“Hating” those we love…

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Luke 14:25 Now large crowds were traveling with him; and he turned and said to them, 26 “Whoever comes to me and does not hate father and mother, wife and children, brothers and sisters, yes, and even life itself, cannot be my disciple. 27 Whoever does not carry the cross and follow me cannot be my disciple.

Wow. This is a very high challenge passage indeed. V.25 says there were large crowds traveling with Jesus. We don’t know exactly what inspired Jesus to make these remarks, but we can guess. I’m thinking there were many who followed him but had not really thought it through. It may have been interesting to keep up with Jesus for a few days and see the show – people healed, demons cast out, authorities challenged, and more. But I expect many people didn’t last long. At some point reality kicked in and the need to attend to loved ones prompted people to turn back. So Jesus addressed the issue head-on.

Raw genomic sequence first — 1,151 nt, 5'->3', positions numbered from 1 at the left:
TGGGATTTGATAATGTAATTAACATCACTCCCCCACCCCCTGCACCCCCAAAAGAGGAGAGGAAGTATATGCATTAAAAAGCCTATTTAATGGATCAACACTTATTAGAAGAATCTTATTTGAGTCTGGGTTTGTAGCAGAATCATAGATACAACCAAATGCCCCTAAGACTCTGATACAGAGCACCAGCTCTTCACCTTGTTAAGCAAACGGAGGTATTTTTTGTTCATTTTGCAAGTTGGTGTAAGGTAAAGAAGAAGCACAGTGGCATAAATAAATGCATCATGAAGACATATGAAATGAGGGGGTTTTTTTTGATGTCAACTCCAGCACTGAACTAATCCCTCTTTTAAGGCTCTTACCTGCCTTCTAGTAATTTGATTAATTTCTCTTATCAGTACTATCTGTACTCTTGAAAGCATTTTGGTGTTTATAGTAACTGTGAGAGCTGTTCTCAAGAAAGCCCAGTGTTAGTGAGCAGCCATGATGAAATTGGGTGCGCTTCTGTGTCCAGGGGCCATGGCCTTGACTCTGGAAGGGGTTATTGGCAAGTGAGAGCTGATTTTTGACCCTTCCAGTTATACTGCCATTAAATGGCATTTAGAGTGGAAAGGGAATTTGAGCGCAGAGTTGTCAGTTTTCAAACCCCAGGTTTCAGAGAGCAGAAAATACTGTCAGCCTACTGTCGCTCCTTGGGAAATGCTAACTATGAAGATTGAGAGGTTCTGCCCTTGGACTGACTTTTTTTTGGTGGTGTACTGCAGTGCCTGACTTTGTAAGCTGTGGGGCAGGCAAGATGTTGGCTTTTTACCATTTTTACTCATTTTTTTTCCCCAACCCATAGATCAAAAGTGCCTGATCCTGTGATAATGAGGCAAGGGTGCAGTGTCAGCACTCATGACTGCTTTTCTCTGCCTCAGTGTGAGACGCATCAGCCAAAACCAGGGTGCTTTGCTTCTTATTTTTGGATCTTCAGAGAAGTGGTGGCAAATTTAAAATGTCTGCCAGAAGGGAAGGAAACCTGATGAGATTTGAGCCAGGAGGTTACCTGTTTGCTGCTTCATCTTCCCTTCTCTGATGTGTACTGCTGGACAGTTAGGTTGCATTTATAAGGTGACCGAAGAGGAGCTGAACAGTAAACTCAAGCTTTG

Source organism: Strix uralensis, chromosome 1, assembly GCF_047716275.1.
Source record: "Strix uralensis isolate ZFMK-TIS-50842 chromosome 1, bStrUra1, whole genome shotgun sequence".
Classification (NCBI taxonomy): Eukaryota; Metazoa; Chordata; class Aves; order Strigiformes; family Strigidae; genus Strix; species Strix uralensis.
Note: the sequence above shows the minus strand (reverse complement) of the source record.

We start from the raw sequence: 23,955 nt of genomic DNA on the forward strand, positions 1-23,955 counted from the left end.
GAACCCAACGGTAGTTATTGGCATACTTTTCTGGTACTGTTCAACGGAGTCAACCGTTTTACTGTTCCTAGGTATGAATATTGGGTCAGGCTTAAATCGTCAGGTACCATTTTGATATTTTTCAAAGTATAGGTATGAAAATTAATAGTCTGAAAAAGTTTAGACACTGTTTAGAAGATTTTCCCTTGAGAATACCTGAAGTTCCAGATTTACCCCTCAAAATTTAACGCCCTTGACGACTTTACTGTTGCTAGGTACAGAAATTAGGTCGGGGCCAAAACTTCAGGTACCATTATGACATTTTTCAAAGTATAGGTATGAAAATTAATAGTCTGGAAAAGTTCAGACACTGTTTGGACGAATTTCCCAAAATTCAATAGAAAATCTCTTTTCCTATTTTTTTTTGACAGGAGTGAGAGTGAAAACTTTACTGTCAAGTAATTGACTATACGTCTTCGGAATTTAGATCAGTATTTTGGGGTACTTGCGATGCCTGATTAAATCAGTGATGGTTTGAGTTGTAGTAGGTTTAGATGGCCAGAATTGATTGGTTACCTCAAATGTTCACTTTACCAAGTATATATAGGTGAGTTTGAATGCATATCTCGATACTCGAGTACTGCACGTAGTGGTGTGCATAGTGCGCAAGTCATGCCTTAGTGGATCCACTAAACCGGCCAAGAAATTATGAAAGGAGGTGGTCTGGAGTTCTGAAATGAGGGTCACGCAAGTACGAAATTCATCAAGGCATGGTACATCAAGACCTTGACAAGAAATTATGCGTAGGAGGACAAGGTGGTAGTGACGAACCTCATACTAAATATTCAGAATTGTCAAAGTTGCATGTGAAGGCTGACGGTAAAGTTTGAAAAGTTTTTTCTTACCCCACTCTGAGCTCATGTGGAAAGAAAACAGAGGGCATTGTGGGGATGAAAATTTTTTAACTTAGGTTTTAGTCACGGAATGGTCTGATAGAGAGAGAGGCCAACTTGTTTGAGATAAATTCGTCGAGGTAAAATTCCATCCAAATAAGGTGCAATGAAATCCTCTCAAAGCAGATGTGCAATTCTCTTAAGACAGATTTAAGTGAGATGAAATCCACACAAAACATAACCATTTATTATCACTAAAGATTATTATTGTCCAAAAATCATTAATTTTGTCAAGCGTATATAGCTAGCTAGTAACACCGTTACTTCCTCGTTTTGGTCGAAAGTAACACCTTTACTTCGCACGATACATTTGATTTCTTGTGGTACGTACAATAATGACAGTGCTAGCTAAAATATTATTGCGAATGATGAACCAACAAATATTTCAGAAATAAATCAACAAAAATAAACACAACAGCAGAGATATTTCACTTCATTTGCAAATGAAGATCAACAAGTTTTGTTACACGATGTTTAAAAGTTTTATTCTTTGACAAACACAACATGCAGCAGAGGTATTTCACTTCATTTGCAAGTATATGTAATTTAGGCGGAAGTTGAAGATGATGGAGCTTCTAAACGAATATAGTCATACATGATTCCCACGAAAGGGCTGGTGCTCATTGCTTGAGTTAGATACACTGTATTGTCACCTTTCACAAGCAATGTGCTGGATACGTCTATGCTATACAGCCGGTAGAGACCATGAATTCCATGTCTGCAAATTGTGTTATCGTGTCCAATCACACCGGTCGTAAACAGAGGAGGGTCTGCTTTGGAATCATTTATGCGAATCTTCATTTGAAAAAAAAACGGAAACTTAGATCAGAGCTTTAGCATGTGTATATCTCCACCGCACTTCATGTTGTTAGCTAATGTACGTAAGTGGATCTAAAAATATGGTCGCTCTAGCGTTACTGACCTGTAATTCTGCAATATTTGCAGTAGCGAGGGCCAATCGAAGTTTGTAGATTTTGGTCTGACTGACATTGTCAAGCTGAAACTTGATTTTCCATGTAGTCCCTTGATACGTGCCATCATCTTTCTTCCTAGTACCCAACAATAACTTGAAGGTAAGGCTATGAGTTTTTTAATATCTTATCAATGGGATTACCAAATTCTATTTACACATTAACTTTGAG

The Greek word “μισέω” is translated into English as “hate”. The New Interpreter’s Bible describes this word as “Semitic hyperbole”. Below is a quote:

“Hate” (μισέω miseō) does not mean anger or hostility. It indicates that if there is a conflict, one’s response to the demands of discipleship must take precedence over even the most sacred of human relationships.”

Jesus knew that many well-meaning followers would eventually be confronted with the difficult choice of continuing to follow Jesus or returning home to attend to loved ones. Jesus was simply giving voice to this conflict, challenging his hearers to make the sacrifice necessary to transition from casual follower to committed disciple.

It’s not unusual for Christian believers to experience conflict between faith and family members and/or close friends. Spouses sometimes argue when one is committed to tithing (returning 10% of income to the Lord) but the other is not. Children don’t always understand when a parent says no to a game or practice or recital or performance on the Sabbath. Friends can think it strange when a Christian declines to go into certain places or engage in certain activities that seem perfectly acceptable to others.

Christian faith doesn’t always bring people we love closer to us. In fact, discipleship can result in relational distance or even separation.

I’ve had this happen to me many times and it can be incredibly painful. I suppose that’s why Jesus described this experience in v.27 as “the cross”. Lord give us courage and strength when we have to choose between you and our loved ones. Amen.

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